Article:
By this time, I was quite famished and thought I would go and get myself a cup of coffee and a scone somewhere. Unfortunately, I found myself in a street where there were only public houses. I could not even think of stepping into these bawdy places or my reputation would have gone for a toss for a lifetime. So, I sat down outside on a bench on the street to catch my breath for a while. To my amazement, I saw quite a lot of women enter these public houses bearing the sign “Pubs” in short form and some even took in their children. I must say, the women in this age had fallen quite low and I had no interest in looking at them anymore.

The sight of the road was amazing. There were these metallic boxes with tires that people seemed to be getting in and out of. I wondered where the horses were to be able to pull them. Were they hidden inside? But, there did not seem to be enough space for them be able to fit inside and also be able to carry people. Everyone seemed to be traveling in these boxes. However, I am sorry to say that this was definitely a step backwards as horse carriages were able to take you places quite quickly and now there were so many of these metallic boxes on the road that they were simply stuck  behind each other and seemed to move agonizingly slowly. I wondered what the use of them was as it was simply quicker to walk wherever you wanted to go.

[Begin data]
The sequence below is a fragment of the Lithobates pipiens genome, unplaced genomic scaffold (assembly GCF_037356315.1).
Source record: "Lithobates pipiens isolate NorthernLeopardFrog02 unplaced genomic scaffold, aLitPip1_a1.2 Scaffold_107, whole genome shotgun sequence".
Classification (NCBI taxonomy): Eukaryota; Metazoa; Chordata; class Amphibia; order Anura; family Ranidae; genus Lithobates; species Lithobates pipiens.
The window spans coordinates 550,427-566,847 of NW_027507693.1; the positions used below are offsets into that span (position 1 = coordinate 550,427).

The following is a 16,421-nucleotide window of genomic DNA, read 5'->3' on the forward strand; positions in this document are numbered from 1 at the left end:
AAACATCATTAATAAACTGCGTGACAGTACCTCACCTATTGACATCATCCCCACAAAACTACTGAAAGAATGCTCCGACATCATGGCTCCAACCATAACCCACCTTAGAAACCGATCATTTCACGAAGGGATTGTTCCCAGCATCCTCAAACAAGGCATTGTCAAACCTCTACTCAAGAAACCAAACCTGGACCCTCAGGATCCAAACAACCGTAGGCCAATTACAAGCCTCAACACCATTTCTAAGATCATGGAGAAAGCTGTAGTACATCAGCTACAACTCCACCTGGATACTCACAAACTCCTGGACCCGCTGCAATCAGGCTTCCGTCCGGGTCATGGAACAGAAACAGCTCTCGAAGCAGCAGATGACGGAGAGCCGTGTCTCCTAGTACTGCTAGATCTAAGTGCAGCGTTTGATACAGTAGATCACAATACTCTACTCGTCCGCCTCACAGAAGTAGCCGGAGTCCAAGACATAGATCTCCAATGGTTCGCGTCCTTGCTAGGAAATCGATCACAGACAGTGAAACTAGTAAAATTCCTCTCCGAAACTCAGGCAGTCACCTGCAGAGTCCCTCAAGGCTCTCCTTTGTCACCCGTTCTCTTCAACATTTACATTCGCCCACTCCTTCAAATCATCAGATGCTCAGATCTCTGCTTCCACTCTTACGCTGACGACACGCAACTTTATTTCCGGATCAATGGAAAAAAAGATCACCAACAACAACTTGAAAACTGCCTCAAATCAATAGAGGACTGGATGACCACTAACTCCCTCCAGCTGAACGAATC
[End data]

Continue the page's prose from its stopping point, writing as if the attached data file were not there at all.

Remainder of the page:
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Although I had had quite an adventure exploring the streets of my city, albeit in a different time, I began to feel lonely and uncomfortable soon. There was no Mrs. Martha taking her babies in her carriage near the park or Lady Ellensborough out on her shopping spree that I could have a quick chat with while I was about. I could not even see Mr. Hawthorne who carried people around in his horse carriage for a fee. In fact, people were too busy rushing about to have any conversation with each other or invite them over for tea or luncheon. So, I began to walk over to the place I had originally appeared to start my journey home.